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On the first trip to study great white sharks in the wild off Guadalupe Island in 2013, the REMUS SharkCam team returned with an autonomous underwater vehicle (AUV) tattooed with bite marks and some of the most dramatic footage ever seen on Discovery Channel's Shark Week: large great white sharks attacking the underwater robot, revealing previously unknown details about strategies sharks use to hunt and interact with their prey.
A research team studying biodiversity at the Hannibal Bank Seamount off the coast of Panama has captured unique video of thousands of red crabs swarming in low-oxygen waters just above the seafloor.
THe REMUS SharkCam has enabled groundbreaking scientific understanding of great white sharks.
Amy Apprill, a microbiologist at the Woods Hole Oceanographic Institution (WHOI), is one of the extraordinary women scientists featured in Science Magazine's online video series, "XX Files: Extraordinary Science, Extraordinary Women."
A research team studying entangled North Atlantic Right Whales has for the first time quantified the amount of drag created by towed fishing gear.
An international team of biologists has made the first-ever field observations of one of the least known species of whales in the world—Omura's whales—off the coast of Madagascar.
Invertebrates, such as squid and jellyfish, play a crucial role in the marine food web and are also vital commercial fisheries. Despite their importance, little is known about their natural behaviors or how their environment influences those behaviors or physiology. A new data-logging tag, called the ITAG, developed specifically for small and delicate invertebrates not only quantifies ocean conditions but also measures animals’ responses to their physical environments in high resolution.
Scientists demonstrate that a key organism in the ocean’s food web will start reproducing at high speed as carbon dioxide levels rise, with no way to stop when nutrients become scarce.
A research team led by the New England Aquarium (NEAQ) and Woods Hole Oceanographic Institution (WHOI) are heading out on a 6,000-mile expedition to one of the most remote places on Earth—the Phoenix Islands in the central Pacific Ocean. Throughout the month of September and in the midst of a strengthening Pacific El Nino, researchers will investigate the combined effects of climate change and human activity on the these vast coral reef ecosystems and the diversity of life they sustain.
Ancient rocks harbored microbial life deep below the seafloor, reports a team of scientists, confirming a long-standing hypothesis that interactions between mantle rocks and seawater can create potential for life even in hard rocks deep below the ocean floor.
Scientists have tested a surprisingly cheap and effective way to assess the health of vulnerable coral reefs and to monitor threats on remote atolls: eavesdropping.
Shifts in trade winds and ocean currents powered a resurgence of endangered Galapagos Penguins over the past 30 years, according to a new study. These changes enlarged a cold pool of water the penguins rely on for food and breeding—an expansion that could continue as the climate changes over the coming decades, according to a new study led by researchers at the Woods Hole Oceanographic Institution (WHOI).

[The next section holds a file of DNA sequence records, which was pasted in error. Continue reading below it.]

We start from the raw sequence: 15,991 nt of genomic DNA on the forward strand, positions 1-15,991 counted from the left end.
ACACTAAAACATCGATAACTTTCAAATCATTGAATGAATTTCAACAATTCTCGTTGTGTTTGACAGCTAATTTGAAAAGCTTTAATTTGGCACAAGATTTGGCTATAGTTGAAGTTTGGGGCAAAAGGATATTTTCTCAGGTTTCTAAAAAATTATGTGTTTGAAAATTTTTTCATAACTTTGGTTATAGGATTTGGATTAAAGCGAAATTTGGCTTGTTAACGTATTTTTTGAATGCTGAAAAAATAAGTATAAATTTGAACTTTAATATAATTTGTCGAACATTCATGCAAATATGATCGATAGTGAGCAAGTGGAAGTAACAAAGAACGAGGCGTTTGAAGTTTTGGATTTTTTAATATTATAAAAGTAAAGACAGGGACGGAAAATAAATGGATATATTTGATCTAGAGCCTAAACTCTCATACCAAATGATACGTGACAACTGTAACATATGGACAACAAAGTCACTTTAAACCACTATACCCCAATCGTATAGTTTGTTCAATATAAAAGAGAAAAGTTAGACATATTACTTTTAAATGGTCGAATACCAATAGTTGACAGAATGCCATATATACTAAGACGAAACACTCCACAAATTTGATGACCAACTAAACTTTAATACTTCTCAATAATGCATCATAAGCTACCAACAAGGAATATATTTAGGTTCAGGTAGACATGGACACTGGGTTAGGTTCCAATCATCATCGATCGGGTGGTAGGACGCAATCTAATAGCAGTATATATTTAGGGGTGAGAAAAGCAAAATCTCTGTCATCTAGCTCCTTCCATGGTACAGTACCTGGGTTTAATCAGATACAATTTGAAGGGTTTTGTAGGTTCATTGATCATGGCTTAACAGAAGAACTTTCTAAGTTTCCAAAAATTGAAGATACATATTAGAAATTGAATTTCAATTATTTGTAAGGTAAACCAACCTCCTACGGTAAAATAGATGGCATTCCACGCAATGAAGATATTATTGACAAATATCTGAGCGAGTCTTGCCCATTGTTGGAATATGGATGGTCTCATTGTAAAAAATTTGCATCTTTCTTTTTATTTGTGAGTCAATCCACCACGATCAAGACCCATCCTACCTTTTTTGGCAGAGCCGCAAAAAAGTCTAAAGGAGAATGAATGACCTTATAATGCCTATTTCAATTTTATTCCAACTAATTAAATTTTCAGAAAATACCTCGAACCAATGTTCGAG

A research team has successfully demonstrated a new non-invasive tool to obtain hard-to-get health measurements of large endangered whales in the wild.
WHOI scientists and colleagues from the Centre for Arctic Gas Hydrate, Environment and Climate in Norway collected nearly 30,000 high definition images at known methane release sites in the Arctic Ocean. The detailed images will provide new insights into the most remote areas of natural methane releases in the world.
NOAA researchers and colleagues from the Woods Hole Oceanographic Institution (WHOI) have reported what appears to be a banner year for young sea scallops off the Delmarva Peninsula in mid-Atlantic waters of the U.S.
As the ocean absorbs atmospheric carbon dioxide (CO2) released by the burning of fossil fuels, its chemistry is changing, lowering its pH in a process known as ocean acidification. This process also removes carbonate ions, an essential ingredient needed by corals and other organisms to build their skeletons and shells.
Good management has brought the $559 million United States sea scallop fishery back from the brink of collapse over the past 20 years. However, its current fishery management plan does not account for longer-term environmental change like ocean warming and acidification that may affect the fishery in the future. A group of researchers from WHOI, NOAA's National Marine Fisheries Service, and Ocean Conservancy hope to change that.
Just as crocus and daffodil blossoms signal renewal and the start of a warmer season on land, a similar "greening" event—a massive phytoplankton bloom—unfolds each spring in the Atlantic Ocean from Bermuda to the Arctic. But, what happens to all that organic material produced in the surface ocean?
Scientists studying the harsh and rapidly changing Arctic environment now have a valuable new tool to advance their work—an innovative robot, designed and built at the Woods Hole Oceanographic Institution (WHOI) that is changing the way scientists can interact with and observe the polar environment.
In collaboration with the Ocean Explorium in New Bedford, WHOI has created new digital content for museum-based spherical display systems that brings high-definition images and video of dynamic, deep ocean ecosystems to the public.
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